Albularyo: Why 'Magic' Healing Still Prevails in the Philippines
Modern technology and breakthroughs in medical science don’t seem to have erased the faith of many Filipinos in the albularyo, supernatural healers who specialize in reversing illnesses caused by curses.
In 2014, during a trip to Sorsogon, we overheard a conversation between two locals while riding a jeepney. They were talking about recent visits to the doctor and the albularyo.
“The doctor told me my inflammation is caused by diabetes. Hmph! I don’t believe him,” said a woman in her mid-40s. “I visited the albularyo and he told me I stepped on a taong-lupa, and I should offer something.”
And just like that, the albularyo’s expert opinion won over the doctor’s.
In Filipino folklore, taong-lupa is a supernatural entity that dwells in the earth unseen. You have to utter the phrase, “Tabi-tabi po” (“Move aside, please”), so you won’t accidentally step on or bump into them.
Origins of the Albularyo
The word albularyo comes from the Spanish word herbolario or herbalist. He is a person who specializes in herb lore, which he uses for treating ailments, whether supernatural or not. But long before the Spaniards came to the archipelago, Filipinos had long put their trust in the powerful babaylans and catalonans, the precolonial equivalents of today’s albularyos.
Before the Spaniards came to the Philippines, babaylans and catalonans were considered equal in power to the datus. Pre-colonial Filipinos believed they possessed the power to communicate with spirits in nature, aiding them in influencing the weather, healing the sick, and protecting against curses.
Just like the modern-day albularyos, the babaylans used an array of healing magic to create remedies, antidotes, and potions from various roots and seeds. They used these to treat the sick or to aid the datu in bringing down an enemy.
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When the Spaniards came, the babaylans lost their influence and were replaced with churches, with the parish priest concentrating power in the community. They were relegated as evil witches and driven away to the mountains. Their healing abilities were labeled as witchcraft.
But the Spaniards did not really eliminate the babaylans, and the Filipinos’ new Christian faith was supplemented with traditional beliefs.
After hundreds of years, the Spaniards lost their influence and power in the Philippines, but the babaylans remained, although with a Spaniard name: the albularyos.
The Bad Side of Albularyos
But not all albularyos intend for you to get well. If you travel to the side streets around Quiapo Church in Manila, various peddlers would offer potions, roots, and incantations allegedly crafted by albularyos for various purposes.
Among the more sinister products sold at Quiapo are curses (you pay P500 to P1,000 to gain access to an incantation you can use to harm your enemy) and love potions.
According to one vendor, she has an albularyo supplier from Siquijor who gathers ingredients for potions from Mt. Banahaw and weeds from the sea.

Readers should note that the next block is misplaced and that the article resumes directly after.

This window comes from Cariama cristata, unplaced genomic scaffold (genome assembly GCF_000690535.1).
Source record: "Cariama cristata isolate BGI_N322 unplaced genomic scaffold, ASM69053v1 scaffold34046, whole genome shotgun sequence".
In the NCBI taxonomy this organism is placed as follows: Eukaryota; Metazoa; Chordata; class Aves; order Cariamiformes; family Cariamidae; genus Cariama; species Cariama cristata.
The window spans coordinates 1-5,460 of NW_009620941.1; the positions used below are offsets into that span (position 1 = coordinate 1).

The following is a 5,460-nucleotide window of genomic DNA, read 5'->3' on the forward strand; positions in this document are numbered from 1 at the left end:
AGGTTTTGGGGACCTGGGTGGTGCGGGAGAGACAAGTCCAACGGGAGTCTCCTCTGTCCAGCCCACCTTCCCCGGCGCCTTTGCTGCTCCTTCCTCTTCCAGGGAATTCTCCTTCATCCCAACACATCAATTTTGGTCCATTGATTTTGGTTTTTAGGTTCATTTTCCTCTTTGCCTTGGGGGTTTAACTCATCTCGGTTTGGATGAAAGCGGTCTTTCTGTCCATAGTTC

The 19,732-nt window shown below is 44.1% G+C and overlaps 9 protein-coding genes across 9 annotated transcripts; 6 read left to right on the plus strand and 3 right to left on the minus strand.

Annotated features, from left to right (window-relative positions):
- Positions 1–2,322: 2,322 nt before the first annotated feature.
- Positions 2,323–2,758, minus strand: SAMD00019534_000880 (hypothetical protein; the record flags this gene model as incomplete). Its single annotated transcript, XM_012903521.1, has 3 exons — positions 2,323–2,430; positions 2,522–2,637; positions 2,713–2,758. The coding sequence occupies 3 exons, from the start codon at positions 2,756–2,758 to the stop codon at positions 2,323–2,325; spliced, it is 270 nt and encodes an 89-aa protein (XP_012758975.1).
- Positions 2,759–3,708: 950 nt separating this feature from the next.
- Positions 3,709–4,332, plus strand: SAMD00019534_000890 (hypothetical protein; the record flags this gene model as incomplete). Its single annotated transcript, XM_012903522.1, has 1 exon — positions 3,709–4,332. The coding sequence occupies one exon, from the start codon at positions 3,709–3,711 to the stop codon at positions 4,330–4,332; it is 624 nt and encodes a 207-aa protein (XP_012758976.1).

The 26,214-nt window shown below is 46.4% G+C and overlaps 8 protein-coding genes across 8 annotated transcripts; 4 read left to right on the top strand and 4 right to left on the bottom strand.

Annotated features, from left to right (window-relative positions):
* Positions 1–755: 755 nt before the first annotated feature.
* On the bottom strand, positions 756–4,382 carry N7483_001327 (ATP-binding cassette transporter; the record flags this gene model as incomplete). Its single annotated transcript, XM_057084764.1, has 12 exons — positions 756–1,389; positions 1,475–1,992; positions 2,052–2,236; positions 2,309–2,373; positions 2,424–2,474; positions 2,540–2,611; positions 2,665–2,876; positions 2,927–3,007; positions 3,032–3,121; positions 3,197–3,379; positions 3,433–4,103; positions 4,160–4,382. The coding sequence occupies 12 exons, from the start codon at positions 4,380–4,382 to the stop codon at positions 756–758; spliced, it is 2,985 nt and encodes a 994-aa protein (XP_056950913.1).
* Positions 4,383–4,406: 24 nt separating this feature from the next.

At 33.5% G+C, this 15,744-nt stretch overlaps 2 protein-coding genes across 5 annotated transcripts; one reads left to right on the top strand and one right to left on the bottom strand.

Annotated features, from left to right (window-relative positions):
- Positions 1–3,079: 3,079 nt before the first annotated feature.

DOST’s Albularyo Certification Program
Although the albularyo’s stock of healing herbs, potions, and roots have folkloric origins, these are products of hundreds of years of traditional medicine, which also have health benefits.
In 2015, the Department of Science and Technology (DOST) unveiled the ‘Albularyo’ Certification Program, which had a healthy fund of P100 million for research and development of traditional herbs used for healing. It partnered with the Philippine Institute for Traditional Healthcare (PITAH) to grant existing albularyos the official recognition as alternative healthcare providers.
“Some successful herbs became drugs eventually, like lagundi, sambong, and herba buena. [These are] herbs derived from traditional health practitioners in the different communities in the Philippines,” said Jaime Montoya, executive director of the Philippine Council for Health Research and Development.
Why Filipinos Still Believe in Albularyos
Even with access to public healthcare, many Filipinos still set much store on their local albularyos, as evidenced by our 2014 trip to Sorsogon when a woman preferred to listen to her albularyo rather than the doctor.
There could be two reasons why many Filipinos still believe in the power of albularyos. First is the deeply rooted belief in folklore and folk medicine, which has been ingrained in the precolonial Filipinos’ psyche for hundreds of years prior to colonization. Even with the sweeping cultural upheaval brought by the Spaniards, they failed to eliminate this particular faith in folklore and folk medicine.
Second is the efficacy of the herbs used by the albularyos themselves. As the DOST recognizes, some traditional herbs and roots prove to have medical benefits. This only bolsters the credibility of traditional healers in the Philippines.
The albularyo’s lore of ancient herbs, healing roots, and traditional healing practices is comparable to the more accepted forms of traditional medicine such as Chinese traditional healing practices. A little more research and funding on the albularyo’s herb knowledge and practices could go a long way in the field of medical science.
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